Building the bridge to practical knowledge

Students finishing their academic curriculum often notice a gap between what they have learned at school, and the reality of what is required from them in the real world. 

Building workplace skills requires practice and ongoing, personalised feedback to fuel improvement, which is difficult to manage equitably in large classrooms. With distance learning becoming the new norm, this is proving even more difficult.

How can instructors ensure that students get the right support, exactly when and where it’s most needed? How can students get help outside of the classroom when they are learning on their own?

Adaptive learning* technologies are unlocking this possibility.

*Adaptive Learning: a computer-based system in which evidence of students’ prior knowledge, skills, and abilities is used to determine their next activity

Cisco engineers, learning scientists, and teachers collaborating to blaze new Adaptive Learning trails

At Cisco, we believe that large-scale, technology-mediated learning environments coupled with expert instruction offer great potential to truly transform education experiences. That is, if they can be designed to foster and assess more active forms of learning that will empower students in a distance learning environment and prepare them for the future of work. 

In academic papers presented at the International Conference of the Learning Sciences 2020 and Learning@Scale 2020, Cisco has shared prototyping work around integrating adaptive learning into the pioneering networking simulation microworld, Cisco Packet Tracer

Hundreds of thousands of Cisco Networking Academy students use Packet Tracer each year to practice essential networking skills such as configuring devices and troubleshooting network issues.

With adaptive learning built in, Cisco is creating learning experiences where students can practice and be guided – based on what they are doing in the simulation – to next-level challenges.

This new learning capability helps students get unstuck, and advance. Adaptive hinting systems are scaffolding them to success – starting with a simple reminder of the principles involved, down to the next action needed in the problem-solving task. Meanwhile, adaptivity across levels guides students to next steps or next activities based on what they are currently doing and what the system knows they’ve already done.

Taking place in the microworld, the logs of adaptive support with Packet Tracer’s deep assessment engine are leveraged to give instructors a precise view of the skills students are actually using and which ones they haven’t yet developed.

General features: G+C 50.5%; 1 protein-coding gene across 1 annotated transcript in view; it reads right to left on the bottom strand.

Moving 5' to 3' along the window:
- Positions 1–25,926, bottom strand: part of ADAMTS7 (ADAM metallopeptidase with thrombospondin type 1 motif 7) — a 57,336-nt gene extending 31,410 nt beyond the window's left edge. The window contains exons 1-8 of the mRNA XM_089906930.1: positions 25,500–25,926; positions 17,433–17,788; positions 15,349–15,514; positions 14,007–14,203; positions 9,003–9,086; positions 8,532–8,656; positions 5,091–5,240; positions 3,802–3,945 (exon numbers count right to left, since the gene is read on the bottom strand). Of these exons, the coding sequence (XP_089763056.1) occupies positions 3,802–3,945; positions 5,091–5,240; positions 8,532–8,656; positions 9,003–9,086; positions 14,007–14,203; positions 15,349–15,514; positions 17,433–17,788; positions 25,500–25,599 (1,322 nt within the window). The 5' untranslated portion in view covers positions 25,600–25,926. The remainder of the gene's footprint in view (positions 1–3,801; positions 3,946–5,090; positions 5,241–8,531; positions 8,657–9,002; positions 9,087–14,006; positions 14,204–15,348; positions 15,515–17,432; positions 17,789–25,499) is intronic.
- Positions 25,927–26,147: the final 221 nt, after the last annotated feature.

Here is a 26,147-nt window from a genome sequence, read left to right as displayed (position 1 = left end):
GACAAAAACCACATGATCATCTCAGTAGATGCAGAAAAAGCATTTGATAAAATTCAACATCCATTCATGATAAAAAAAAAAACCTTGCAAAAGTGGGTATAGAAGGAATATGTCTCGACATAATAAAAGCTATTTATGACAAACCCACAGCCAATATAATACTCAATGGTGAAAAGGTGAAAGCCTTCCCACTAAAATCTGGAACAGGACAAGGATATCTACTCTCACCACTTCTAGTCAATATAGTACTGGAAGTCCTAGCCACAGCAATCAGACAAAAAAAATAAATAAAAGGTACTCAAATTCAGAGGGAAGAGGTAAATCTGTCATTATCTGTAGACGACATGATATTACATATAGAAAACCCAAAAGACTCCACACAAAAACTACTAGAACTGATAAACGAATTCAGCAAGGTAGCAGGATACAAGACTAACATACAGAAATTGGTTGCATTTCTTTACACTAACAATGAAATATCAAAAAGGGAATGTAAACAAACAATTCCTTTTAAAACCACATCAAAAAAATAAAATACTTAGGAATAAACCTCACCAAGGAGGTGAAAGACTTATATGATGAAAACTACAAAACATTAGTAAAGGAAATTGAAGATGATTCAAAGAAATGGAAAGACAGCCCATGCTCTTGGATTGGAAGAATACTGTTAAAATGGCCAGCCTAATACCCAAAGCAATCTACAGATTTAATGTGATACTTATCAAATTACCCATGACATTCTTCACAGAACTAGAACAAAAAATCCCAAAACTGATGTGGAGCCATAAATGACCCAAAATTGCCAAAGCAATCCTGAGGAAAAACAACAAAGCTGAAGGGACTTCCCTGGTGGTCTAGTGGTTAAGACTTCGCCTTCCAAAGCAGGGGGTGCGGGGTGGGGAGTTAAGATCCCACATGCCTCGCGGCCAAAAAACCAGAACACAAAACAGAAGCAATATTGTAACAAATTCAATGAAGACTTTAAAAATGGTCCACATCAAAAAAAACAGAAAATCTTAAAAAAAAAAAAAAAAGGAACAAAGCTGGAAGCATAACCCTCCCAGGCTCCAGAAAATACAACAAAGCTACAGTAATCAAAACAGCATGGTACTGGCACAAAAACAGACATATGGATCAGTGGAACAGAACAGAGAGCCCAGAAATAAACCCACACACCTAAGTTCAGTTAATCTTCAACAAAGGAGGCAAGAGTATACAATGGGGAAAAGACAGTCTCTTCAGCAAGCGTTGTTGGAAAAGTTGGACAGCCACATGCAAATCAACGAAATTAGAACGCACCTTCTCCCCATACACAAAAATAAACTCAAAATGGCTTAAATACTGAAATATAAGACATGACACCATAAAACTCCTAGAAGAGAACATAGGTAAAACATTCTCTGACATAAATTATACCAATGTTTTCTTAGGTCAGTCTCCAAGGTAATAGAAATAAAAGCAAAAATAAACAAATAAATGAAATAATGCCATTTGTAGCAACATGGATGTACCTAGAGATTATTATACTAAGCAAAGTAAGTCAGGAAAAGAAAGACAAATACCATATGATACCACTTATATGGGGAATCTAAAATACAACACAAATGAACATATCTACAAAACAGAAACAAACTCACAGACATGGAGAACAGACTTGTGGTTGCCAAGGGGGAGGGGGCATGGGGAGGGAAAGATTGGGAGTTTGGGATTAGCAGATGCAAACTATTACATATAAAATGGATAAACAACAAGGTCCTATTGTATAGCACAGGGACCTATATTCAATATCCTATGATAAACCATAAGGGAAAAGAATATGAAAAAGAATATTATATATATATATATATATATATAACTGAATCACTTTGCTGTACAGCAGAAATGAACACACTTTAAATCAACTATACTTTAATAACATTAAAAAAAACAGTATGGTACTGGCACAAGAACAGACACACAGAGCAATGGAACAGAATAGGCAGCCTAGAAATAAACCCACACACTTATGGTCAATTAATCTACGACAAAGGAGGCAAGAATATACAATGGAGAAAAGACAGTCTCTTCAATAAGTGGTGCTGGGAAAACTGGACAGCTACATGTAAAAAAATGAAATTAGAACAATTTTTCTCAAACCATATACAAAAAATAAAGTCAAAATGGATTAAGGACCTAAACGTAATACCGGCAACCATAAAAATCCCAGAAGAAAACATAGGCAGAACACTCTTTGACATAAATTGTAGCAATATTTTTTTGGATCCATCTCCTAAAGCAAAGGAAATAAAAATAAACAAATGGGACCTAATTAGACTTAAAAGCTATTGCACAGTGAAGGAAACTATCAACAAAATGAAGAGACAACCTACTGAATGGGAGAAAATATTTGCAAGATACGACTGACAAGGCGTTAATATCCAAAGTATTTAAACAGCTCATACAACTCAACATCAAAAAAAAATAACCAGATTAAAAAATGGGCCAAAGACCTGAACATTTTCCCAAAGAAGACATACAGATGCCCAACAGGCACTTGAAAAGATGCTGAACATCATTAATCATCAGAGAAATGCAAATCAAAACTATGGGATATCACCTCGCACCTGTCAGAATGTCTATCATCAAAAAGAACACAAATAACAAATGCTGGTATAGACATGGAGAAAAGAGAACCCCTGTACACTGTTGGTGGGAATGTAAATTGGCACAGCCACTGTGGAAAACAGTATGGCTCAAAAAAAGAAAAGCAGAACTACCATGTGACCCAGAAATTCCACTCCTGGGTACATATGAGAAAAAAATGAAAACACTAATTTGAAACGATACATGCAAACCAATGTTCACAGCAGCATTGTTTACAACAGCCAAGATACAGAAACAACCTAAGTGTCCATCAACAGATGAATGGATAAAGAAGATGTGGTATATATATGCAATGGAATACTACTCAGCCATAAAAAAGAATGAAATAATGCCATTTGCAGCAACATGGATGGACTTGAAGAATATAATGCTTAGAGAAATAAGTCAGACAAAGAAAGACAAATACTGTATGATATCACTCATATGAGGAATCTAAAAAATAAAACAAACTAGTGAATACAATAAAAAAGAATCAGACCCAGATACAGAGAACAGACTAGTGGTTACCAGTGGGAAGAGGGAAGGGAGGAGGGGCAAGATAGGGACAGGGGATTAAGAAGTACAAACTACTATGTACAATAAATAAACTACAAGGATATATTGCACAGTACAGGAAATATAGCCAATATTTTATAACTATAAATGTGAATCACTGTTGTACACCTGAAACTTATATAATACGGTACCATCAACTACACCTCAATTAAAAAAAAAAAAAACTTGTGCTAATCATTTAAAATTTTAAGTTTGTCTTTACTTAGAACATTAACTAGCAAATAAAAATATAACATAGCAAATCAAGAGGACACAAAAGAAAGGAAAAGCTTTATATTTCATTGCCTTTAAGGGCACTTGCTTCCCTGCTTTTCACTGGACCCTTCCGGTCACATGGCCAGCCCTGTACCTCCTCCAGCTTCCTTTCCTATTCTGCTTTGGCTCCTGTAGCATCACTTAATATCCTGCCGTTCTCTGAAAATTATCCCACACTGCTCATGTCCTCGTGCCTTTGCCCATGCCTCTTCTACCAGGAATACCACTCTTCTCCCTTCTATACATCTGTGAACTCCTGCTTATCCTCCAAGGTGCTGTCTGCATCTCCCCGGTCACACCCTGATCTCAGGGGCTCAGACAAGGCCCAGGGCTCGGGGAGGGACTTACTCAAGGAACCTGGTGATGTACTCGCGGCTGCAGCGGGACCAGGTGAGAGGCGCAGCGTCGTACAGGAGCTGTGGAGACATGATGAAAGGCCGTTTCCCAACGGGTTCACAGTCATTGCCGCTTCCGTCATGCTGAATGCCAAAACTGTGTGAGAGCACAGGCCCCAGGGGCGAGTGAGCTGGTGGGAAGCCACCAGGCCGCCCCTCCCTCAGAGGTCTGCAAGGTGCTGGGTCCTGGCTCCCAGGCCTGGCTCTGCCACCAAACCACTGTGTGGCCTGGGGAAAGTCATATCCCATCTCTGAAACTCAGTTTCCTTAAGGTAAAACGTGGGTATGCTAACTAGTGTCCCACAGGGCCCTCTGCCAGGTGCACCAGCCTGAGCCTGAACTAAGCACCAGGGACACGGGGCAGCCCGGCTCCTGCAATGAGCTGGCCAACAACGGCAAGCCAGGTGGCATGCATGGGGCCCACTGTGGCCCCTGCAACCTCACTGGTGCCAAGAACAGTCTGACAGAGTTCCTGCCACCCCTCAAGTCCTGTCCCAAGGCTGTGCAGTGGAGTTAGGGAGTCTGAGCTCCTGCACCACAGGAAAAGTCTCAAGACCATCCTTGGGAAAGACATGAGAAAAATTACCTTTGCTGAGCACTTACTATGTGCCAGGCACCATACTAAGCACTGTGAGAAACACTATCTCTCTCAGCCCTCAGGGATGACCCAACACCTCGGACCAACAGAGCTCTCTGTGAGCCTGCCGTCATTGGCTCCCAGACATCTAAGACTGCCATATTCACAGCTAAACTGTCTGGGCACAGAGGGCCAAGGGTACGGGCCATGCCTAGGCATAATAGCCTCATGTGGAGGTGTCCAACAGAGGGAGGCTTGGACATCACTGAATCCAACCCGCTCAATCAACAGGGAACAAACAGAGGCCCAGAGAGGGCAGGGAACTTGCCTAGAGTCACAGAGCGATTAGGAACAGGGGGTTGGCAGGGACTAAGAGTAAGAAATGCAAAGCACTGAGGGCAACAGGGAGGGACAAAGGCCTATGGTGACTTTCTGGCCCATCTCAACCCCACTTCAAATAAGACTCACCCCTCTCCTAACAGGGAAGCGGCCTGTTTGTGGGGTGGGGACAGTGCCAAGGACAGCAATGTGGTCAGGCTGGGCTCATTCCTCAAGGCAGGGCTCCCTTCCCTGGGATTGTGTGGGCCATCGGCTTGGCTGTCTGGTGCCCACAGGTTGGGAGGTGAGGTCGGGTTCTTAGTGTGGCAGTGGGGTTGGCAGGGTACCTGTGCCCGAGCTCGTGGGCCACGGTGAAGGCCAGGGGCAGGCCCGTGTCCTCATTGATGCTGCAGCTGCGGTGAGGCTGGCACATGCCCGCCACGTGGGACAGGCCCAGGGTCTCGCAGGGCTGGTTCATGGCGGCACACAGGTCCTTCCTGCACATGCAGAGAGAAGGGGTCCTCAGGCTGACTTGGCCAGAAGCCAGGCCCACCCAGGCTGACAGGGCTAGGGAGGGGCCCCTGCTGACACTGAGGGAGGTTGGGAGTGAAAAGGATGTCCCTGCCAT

Adaptive Learning Intelligent Tutoring session: Hint shown scaffolds a problem-solving approach to try

Games, VR and more: empowering students and educators

In our prototype user testing, instructors have shown great interest in bringing adaptive learning to their classes, in particular when it comes to game-driven learning approaches that offer new ways for students to be engaged and practice their skills.

The Cisco Networking Academy team has recreated part of the educational-simulation game, Aspire. Players are positioned as networking professionals taking on small contracts, choosing which contracts to complete and how to solve them.

The powerhouse behind the scenes is Cisco’s unique Activity Sequencer editor based on a Finite State Machine (FSM) architecture, much like the logic that video game designers use to create in-game adaptivity. This logic works by defining states of the experience and triggers for transitions between the states; it maps the student’s current level of proficiency (the state), and based on what they are doing (trigger), directs them to the next appropriate action, choice, or activity (transition).

The FSM editor is proving highly generative for prototyping new learning experiences:

  • Four different adaptive learning contexts – our prototypes include Intelligent Tutors, Educational Games, Computer Adaptive Testing, and Virtual Reality
  • Different timescales for intervention – adaptive learning help can be offered immediately on a second-by-second basis while working in a single activity, all the way up to guiding students across hours of networking activities
  • Single and Multiplayer instances – students can learn on their own, work together with a partner or team, or even compete against them!

Challenging students to think in new ways

Cisco Networking Academy students have the potential to build more than just strong IT knowledge and skills. 

Our hint and level systems help students develop the agency they need to apply their networking knowledge to new and more challenging problems. This is what’s needed in today’s workplace, as success increasingly lies in solving complex tasks and being able to continue learning throughout one’s career. 

From individual homework practice to collaborative learning in person or via distance learning, the use cases for adaptive learning are broad. This design approach has the potential to empower 2.3 million Cisco Networking Academy students and their instructors. Cisco will continue intentionally designing for empowerment and agency to give Networking Academy students and instructors the most effective learning tools and experiences.

Cisco is the leader in networking technology, and educators who partner with us can benefit from our expertise and global recognition. Partner with us to be on the cutting edge of industry breakthroughs on knowledge and network.

explore how Cisco is transforming education

Learn more about teaching with Cisco Networking Academy or learn more about the courses we offer.


Muffie Wiebe

Learning Scientist

Corporate Affairs